African-Americans continue to make their mark in the entertainment world. Here are some of the most memorable.
In 1942, Lena Horne signed a seven-year contact with MGM Studios and became the highest paid black actor at the time. In 1944, she was the first black person to appear on the cover of Motion Picture Magazine.
NAT KING COLE
In 1956, Nat King Cole's "The Nat King Cole Show" was the first television program to have an black host.
In 1965, Bill Cosby became the first black lead actor on television in the drama "I Spy."
In 1977, the miniseries "Roots" premiered and was regarded as one of the most prolific films that documented slavery and the journey from Africa to America.
In 1982, Michael Jackson released the album "Thriller," which became one of the most popular albums of all time, selling more than 40 million copies. His video for the single "Thriller" was the first video by an African-American shown on MTV.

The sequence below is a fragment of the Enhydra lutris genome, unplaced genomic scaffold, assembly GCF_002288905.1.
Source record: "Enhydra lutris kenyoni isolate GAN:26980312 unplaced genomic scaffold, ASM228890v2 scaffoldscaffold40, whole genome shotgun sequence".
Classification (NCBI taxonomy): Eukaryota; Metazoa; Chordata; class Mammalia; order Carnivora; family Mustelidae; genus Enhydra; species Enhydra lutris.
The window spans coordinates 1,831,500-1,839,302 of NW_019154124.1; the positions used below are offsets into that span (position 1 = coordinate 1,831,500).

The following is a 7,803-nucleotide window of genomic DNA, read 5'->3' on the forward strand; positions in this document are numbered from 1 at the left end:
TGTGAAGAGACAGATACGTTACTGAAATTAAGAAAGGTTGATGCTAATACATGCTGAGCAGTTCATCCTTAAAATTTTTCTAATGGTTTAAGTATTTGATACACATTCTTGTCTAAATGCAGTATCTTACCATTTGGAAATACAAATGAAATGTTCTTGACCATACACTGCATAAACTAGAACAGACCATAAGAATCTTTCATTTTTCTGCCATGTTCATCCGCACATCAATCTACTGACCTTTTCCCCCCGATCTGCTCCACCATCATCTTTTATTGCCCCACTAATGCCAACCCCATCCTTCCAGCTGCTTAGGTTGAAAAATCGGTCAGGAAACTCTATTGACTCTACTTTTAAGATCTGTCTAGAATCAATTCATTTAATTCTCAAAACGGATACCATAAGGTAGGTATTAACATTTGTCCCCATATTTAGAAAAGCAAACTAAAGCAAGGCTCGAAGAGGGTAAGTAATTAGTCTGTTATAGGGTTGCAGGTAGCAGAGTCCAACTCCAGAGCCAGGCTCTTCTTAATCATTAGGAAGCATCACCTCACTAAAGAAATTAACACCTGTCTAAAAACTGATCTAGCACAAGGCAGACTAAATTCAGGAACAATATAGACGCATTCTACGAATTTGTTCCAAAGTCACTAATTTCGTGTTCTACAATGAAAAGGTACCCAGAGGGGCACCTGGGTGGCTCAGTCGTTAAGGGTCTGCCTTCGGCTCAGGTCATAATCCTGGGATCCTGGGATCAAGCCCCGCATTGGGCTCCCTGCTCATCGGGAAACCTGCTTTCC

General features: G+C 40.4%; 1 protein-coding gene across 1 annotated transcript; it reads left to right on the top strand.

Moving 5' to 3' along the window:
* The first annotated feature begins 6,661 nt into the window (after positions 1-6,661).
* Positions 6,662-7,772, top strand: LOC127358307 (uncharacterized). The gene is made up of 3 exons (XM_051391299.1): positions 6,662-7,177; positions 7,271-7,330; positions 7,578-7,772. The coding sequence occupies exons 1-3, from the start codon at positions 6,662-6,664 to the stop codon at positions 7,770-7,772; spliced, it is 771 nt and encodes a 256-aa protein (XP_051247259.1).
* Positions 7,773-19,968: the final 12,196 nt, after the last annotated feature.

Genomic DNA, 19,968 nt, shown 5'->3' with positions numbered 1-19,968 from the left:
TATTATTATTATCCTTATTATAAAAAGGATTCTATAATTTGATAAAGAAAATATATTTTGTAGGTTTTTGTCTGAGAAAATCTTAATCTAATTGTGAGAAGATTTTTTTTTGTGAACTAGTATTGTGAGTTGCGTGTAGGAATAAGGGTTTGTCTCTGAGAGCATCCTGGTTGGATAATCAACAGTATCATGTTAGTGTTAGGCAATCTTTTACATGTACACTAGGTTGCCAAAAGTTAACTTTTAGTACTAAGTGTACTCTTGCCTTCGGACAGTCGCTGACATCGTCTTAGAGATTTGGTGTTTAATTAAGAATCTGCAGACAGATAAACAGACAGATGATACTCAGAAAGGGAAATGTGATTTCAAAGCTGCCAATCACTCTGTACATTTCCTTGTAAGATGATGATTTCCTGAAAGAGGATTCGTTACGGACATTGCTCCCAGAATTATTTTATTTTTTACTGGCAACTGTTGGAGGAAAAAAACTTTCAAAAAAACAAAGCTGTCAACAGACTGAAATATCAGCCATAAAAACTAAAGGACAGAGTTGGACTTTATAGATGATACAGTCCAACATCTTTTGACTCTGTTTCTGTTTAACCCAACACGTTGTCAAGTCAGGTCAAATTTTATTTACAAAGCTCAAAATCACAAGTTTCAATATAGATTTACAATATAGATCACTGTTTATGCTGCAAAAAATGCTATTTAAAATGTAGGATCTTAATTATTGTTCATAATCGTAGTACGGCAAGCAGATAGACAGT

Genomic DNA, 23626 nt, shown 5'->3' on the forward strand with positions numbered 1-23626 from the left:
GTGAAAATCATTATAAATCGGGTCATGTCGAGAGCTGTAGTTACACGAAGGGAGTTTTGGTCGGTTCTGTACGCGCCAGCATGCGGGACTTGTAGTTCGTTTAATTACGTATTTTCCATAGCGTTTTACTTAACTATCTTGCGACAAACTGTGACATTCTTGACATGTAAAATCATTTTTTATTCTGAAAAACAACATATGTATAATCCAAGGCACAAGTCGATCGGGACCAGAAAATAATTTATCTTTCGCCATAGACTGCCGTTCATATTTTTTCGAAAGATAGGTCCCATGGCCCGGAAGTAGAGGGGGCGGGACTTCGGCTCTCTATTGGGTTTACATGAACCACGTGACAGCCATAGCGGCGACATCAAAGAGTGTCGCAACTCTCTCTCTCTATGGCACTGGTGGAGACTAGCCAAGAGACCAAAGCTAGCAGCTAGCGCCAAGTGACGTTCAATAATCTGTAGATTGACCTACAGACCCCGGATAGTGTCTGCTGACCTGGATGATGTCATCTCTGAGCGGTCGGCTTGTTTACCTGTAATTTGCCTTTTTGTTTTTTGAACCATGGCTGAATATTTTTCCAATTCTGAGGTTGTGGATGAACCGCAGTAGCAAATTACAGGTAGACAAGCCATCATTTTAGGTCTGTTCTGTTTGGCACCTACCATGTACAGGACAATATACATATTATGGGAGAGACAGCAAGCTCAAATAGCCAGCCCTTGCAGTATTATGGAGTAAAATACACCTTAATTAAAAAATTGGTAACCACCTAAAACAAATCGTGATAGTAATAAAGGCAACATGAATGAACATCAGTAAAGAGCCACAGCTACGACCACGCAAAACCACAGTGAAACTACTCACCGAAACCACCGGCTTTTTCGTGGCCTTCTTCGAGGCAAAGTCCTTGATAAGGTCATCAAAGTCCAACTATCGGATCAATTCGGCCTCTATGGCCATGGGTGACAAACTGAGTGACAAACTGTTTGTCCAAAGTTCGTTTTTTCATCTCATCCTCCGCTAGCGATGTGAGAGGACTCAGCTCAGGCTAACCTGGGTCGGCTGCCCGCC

"THE COSBY SHOW"
In 1984, "The Cosby Show" became one of the most popular situation comedies in television history and is praised for its cross-cultural appeal and avoidance of racial stereotypes.
"IN LIVING COLOR"
In 1990, "In Living Color," debuted and was acclaimed as the most original comedy/sketch series on television. It was created by Keenan Ivory Wayans.
Jennifer Hudson won an Academy Award for her supporting role in "Dreamgirls" at the 2007 Oscars. Hudson, who was voted off of "American Idol," went on to win a Grammy for best R&B album at the awards show in 2009.